PURPOSE: To compare spiral computed tomography (CT) with interscan spacing of 4-5 mm versus 8-10 mm for detection rate and level of confidence in diagnosis of pulmonary nodules. MATERIALS AND METHODS: Four radiologists (two junior and two senior faculty members) retrospectively reviewed 67 spiral CT studies with one to six nodules per study. Every second image was masked, which resulted in 8-mm sections every 8 or 10 mm; then all images reconstructed every 4 or 5 mm were reviewed. Lesions were classified as definite, probable, or possible. RESULTS: Narrow interscan spacing yielded more lesions overall (583 vs 566, P < .025) and more definite lesions and fewer equivocal lesions (482 vs 431 and 101 vs 135, respectively; P < .055). The greatest effects were in the reduction of possible lesions (50 vs 88, P < .001) and in the reduction of false-positive diagnoses made by less experienced radiologists. CONCLUSION: Increased reconstruction frequency of spiral CT volume data sets improves detection of pulmonary nodules and enhances confidence in the diagnosis.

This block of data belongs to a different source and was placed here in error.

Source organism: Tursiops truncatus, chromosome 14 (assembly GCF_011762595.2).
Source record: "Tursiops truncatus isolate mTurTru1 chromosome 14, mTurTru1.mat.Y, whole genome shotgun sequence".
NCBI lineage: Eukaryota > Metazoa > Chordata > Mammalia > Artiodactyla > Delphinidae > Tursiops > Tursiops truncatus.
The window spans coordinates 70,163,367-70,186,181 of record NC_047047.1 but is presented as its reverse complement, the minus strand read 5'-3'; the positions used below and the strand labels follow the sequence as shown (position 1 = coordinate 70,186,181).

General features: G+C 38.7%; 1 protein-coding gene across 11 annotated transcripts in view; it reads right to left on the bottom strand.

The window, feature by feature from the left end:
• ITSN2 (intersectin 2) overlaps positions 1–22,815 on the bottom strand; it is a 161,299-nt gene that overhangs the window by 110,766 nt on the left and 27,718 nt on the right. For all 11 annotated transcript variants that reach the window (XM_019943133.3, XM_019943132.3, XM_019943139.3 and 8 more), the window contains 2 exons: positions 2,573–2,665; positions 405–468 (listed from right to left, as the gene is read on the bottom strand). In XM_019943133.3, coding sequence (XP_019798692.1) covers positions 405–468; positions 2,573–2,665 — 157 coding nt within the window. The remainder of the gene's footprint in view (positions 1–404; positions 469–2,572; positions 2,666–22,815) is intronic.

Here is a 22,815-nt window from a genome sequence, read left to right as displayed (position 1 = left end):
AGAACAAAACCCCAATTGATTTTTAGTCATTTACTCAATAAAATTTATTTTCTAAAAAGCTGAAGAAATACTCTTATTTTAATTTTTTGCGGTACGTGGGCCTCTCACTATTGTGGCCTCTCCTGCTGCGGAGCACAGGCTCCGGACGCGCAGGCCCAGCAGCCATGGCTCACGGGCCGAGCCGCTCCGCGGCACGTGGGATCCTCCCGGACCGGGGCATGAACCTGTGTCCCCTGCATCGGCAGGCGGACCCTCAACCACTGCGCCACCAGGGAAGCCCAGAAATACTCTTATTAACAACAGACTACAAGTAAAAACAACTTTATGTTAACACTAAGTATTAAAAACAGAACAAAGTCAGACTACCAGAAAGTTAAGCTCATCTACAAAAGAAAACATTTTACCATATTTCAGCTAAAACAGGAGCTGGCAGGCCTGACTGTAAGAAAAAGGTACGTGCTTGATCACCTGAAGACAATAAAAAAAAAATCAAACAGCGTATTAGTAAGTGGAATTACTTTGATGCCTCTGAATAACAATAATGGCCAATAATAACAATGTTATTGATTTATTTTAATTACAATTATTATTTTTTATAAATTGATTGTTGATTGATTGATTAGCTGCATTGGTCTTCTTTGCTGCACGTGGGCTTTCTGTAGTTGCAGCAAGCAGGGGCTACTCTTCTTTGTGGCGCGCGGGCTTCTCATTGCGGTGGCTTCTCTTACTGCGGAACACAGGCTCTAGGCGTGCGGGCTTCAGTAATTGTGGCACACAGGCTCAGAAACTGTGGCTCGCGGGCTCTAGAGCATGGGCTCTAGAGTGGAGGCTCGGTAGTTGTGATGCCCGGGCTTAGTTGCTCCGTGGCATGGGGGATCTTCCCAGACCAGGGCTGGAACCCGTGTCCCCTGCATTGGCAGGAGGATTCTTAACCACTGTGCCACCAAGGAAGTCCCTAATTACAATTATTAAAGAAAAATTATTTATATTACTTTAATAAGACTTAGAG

- Computed tomography (CT), helical
- Computed tomography (CT), image processing
- Lung, nodule
ASJC Scopus subject areas
- Radiology Nuclear Medicine and imaging